Majority of the patients had secondary infertility (53%) while 47% had primary infertility (Figure 1). Following analysis of investigation results female factors alone accounted for 44.6% of the infertility, while male factors alone accounted for 23%. Combined male and female factors accounted for 18.3% of the cases, while 14%  were unexplained (Figure 2). Among the female causes of infertility tubal factors accounted for 46%, ovulatory factors accounted for 41% while uterine factors accounted for 13%. (Figure 3)

DISCUSSION
The prevalence of infertility in this study was 16%. This prevalence is similar to the prevalence of 15.7% from Sokoto7 (Northwest Nigeria) but lower than 23.9% from Bauchi8 (Northeast) and 48.1% in Oshogbo (South west)11. The higher prevalence in Southern Nigeria may probably be due to the higher health-seeking behavior of the populations. However in general the prevalence of infertility has been found to be highly variable in sub-Sahara Africa1.
The highest incidence of infertility in this study occurs between the ages of 21 to 30 years. This is likely to be as result of high childbearing at relatively young age group among women in Northern Nigeria. The sexual activity at this age group predisposes the women to sexually transmitted infections which has been found to be one of the most common causes of infertility in sub-Saharan Africa. This finding is similar to findings in other parts of Nigeria and Africa7-9. Unlike in developed countries where age of marriage is at a relatively older age group15,16,18.
The mean duration of infertility in this study was 5.97 ± 4.19 years. . It compares with 5 years reported from Sokoto and Calabar7,12. The late presentation in this study as in other similar studies may be due to poor knowledge of infertility, unavailability and/or inaccessibility of appropriate services, prior unsuccessful medical interventions, and previous visits to traditional healers7,14.
In this study secondary infertility has also been found to be more prevalent (53%) than primary infertility (47%). This is similar with findings from several other studies in sub-Saharan Africa2,5,7,13. However, primary infertility has been found to be commoner in western countries1,2. The high prevalence of secondary infertility in developing countries has been attributed to high prevalence of sexually transmitted infections and inadequate treatment of such infections, complications of unsafe abortion and puerperal sepsis1,2. The clinical presentations in the patients in this study are also suggestive of infections; the commonest features include previous vaginal discharge, chronic lower abdominal pain, and dyspareunia.  This is similar to the findings in a lot of other studies in Nigeria and sub-Saharan Africa7-14.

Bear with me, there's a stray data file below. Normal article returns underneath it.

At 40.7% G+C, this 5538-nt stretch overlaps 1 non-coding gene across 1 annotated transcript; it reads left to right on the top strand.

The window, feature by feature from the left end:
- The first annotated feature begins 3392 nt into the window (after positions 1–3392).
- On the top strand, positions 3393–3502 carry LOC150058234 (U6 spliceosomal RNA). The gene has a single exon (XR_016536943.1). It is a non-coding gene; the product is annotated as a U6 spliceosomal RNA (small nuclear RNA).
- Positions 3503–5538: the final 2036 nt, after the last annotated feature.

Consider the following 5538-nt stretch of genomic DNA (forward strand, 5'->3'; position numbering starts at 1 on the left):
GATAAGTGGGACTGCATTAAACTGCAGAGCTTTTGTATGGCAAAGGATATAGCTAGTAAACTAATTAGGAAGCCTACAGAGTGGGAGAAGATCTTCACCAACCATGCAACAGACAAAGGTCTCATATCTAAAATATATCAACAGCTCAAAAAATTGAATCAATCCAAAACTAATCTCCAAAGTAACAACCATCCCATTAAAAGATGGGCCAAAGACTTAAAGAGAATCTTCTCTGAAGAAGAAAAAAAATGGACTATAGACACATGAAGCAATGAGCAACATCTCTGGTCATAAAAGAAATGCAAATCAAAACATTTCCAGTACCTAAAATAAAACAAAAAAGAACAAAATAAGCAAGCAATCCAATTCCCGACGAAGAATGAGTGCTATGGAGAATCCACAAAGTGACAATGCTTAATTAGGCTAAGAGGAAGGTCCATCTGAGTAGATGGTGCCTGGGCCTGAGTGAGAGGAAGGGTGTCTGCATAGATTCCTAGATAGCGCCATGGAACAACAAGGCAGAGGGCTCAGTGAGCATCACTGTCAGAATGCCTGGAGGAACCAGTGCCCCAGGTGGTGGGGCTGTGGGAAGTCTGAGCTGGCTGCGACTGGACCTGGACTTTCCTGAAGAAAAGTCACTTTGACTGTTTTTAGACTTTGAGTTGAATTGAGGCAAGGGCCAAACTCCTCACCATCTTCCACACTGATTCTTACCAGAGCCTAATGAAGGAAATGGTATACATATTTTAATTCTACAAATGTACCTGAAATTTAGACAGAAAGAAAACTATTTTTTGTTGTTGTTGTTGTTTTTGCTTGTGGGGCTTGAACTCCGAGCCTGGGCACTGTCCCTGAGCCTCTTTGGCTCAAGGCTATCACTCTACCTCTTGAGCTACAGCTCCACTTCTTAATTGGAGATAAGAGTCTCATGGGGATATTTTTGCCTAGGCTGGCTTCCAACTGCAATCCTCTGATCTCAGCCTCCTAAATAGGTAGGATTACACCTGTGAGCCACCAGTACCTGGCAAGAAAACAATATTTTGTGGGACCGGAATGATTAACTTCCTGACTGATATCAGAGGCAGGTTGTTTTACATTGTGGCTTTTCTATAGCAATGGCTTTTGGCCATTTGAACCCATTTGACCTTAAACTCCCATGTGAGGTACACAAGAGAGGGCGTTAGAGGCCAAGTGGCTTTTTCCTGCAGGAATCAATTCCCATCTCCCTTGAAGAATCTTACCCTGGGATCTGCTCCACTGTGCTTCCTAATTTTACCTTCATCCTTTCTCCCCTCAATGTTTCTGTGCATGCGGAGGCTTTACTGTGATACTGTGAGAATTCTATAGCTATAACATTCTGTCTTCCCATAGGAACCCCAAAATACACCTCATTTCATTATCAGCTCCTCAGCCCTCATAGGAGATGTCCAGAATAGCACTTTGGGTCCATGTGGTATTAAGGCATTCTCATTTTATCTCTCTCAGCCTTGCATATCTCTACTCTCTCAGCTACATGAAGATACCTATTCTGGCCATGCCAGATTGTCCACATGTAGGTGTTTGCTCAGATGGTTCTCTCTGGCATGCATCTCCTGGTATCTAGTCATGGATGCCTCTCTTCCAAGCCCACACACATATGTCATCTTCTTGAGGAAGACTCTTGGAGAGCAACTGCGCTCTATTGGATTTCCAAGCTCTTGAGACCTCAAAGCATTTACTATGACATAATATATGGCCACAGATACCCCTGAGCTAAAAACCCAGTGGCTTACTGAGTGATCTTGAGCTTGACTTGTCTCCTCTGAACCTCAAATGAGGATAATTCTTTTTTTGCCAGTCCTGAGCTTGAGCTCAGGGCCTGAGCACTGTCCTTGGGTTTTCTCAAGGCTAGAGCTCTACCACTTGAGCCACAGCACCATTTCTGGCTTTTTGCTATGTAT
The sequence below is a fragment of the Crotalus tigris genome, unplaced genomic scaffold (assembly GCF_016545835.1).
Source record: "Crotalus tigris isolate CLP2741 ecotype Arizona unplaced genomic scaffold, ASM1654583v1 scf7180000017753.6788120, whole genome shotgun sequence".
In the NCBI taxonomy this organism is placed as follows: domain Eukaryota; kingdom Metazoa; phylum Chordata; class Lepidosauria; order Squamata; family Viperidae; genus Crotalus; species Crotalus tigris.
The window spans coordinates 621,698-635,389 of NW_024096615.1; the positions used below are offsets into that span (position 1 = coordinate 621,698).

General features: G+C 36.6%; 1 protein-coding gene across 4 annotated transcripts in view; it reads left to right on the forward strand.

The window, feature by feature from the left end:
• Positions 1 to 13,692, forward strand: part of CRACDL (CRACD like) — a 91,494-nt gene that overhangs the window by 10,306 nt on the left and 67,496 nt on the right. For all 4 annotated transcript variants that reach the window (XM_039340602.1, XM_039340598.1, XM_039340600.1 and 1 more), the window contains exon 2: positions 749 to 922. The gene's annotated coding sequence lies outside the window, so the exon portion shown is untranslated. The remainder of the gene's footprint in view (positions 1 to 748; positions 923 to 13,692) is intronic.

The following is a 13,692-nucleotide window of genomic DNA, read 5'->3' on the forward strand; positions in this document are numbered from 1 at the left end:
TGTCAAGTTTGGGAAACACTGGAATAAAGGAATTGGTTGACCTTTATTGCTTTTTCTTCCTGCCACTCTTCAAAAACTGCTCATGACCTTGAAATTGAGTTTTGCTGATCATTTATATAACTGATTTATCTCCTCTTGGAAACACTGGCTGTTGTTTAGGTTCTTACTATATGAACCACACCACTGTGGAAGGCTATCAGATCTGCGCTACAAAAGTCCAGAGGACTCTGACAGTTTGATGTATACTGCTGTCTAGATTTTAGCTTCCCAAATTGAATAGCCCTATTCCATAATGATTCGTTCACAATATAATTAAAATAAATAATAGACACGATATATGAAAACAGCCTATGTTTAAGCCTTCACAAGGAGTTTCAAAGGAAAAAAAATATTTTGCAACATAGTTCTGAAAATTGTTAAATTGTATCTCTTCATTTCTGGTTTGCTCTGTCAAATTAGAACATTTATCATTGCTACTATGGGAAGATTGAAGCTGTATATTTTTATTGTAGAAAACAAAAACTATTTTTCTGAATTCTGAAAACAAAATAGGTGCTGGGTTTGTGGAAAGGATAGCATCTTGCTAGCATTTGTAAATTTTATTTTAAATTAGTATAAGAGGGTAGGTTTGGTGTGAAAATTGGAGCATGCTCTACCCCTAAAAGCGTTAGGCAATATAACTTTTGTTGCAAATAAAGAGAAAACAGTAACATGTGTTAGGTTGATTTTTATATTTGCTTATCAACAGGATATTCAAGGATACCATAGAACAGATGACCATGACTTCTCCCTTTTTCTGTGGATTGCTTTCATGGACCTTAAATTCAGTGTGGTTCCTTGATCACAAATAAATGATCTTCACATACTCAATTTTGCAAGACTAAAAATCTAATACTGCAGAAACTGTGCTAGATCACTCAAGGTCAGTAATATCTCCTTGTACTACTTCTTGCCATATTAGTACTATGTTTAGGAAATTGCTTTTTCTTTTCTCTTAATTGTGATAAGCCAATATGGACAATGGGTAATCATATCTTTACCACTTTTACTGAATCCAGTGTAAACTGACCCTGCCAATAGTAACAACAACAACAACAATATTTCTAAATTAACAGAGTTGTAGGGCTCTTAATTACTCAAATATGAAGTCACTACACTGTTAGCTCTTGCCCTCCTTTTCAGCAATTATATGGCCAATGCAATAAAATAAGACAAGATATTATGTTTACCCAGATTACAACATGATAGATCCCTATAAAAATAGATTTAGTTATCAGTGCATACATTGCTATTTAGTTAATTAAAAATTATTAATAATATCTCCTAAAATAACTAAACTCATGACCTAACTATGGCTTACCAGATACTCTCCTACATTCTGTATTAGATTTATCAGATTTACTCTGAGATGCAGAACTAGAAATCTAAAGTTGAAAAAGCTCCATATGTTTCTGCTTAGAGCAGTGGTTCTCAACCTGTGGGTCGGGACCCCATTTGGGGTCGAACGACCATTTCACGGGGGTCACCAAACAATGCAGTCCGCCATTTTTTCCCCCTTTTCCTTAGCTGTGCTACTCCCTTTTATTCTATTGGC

Female factor alone was responsible for infertility in 44.6% of the cases. This is similar to the findings in Sokoto (42.9%)7 and other centres in Nigeria14,17. Male factor alone was responsible for infertility in 23% of cases, which compares well with 19.7% in Sokoto7 and other parts of Nigeria. Both partners were responsible in 18.3% of cases and unexplained in 14% of cases.
Tubal blockage was the commonest cause of female factor infertility in this study. Similar studies have also noted that tubal blockage was the commonest cause of female factor infertility in developing countries7-14. This further confirms the findings that infection is the commonest cause of infertility in Nigeria.

CONCLUSION
Infertility is one of the commonest presenting complaints among gynaecological patients in Nigeria. Since most of the causes of infertility in the study population is due to infection; prompt diagnosis of infection and adequate treatment will go a long way in preventing the dreaded sequelae of infertility. Emphasis should also be on primary prevention by health education on safer sex practices.
Availability and affordability of assisted reproductive techniques in public hospitals will go a long way in providing solution to these couples as it is the effective option of treatment for the commonest cause of infertility in the study area.